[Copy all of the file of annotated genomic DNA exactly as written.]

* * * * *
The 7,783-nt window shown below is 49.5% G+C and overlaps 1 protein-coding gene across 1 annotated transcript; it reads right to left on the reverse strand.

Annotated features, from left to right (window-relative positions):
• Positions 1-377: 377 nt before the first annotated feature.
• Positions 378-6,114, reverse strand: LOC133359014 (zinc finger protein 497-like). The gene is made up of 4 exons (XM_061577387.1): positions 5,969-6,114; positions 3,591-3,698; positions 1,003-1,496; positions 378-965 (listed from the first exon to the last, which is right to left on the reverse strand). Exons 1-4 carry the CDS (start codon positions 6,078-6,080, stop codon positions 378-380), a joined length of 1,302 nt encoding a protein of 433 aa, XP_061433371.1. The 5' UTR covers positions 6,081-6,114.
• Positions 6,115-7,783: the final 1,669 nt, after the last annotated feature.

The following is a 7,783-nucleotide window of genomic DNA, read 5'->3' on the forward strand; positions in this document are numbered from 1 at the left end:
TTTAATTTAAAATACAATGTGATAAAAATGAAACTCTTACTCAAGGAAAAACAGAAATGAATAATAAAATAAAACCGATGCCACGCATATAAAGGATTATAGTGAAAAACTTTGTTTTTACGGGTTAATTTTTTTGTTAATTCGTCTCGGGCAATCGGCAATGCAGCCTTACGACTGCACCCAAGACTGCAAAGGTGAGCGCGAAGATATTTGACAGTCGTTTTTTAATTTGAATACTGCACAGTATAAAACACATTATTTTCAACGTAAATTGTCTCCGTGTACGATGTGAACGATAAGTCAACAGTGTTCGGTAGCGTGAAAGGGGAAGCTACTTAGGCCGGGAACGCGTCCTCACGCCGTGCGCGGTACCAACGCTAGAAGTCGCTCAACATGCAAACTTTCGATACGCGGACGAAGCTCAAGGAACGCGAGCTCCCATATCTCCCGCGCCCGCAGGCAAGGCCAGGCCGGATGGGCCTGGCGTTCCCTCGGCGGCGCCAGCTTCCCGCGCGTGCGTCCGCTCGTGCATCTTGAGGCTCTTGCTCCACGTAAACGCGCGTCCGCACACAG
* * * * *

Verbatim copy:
The 7,783-nt window shown below is 49.5% G+C and overlaps 1 protein-coding gene across 1 annotated transcript; it reads right to left on the reverse strand.

Annotated features, from left to right (window-relative positions):
• Positions 1-377: 377 nt before the first annotated feature.
• Positions 378-6,114, reverse strand: LOC133359014 (zinc finger protein 497-like). The gene is made up of 4 exons (XM_061577387.1): positions 5,969-6,114; positions 3,591-3,698; positions 1,003-1,496; positions 378-965 (listed from the first exon to the last, which is right to left on the reverse strand). Exons 1-4 carry the CDS (start codon positions 6,078-6,080, stop codon positions 378-380), a joined length of 1,302 nt encoding a protein of 433 aa, XP_061433371.1. The 5' UTR covers positions 6,081-6,114.
• Positions 6,115-7,783: the final 1,669 nt, after the last annotated feature.

The following is a 7,783-nucleotide window of genomic DNA, read 5'->3' on the forward strand; positions in this document are numbered from 1 at the left end:
TTTAATTTAAAATACAATGTGATAAAAATGAAACTCTTACTCAAGGAAAAACAGAAATGAATAATAAAATAAAACCGATGCCACGCATATAAAGGATTATAGTGAAAAACTTTGTTTTTACGGGTTAATTTTTTTGTTAATTCGTCTCGGGCAATCGGCAATGCAGCCTTACGACTGCACCCAAGACTGCAAAGGTGAGCGCGAAGATATTTGACAGTCGTTTTTTAATTTGAATACTGCACAGTATAAAACACATTATTTTCAACGTAAATTGTCTCCGTGTACGATGTGAACGATAAGTCAACAGTGTTCGGTAGCGTGAAAGGGGAAGCTACTTAGGCCGGGAACGCGTCCTCACGCCGTGCGCGGTACCAACGCTAGAAGTCGCTCAACATGCAAACTTTCGATACGCGGACGAAGCTCAAGGAACGCGAGCTCCCATATCTCCCGCGCCCGCAGGCAAGGCCAGGCCGGATGGGCCTGGCGTTCCCTCGGCGGCGCCAGCTTCCCGCGCGTGCGTCCGCTCGTGCATCTTGAGGCTCTTGCTCCACGTAAACGCGCGTCCGCACACAG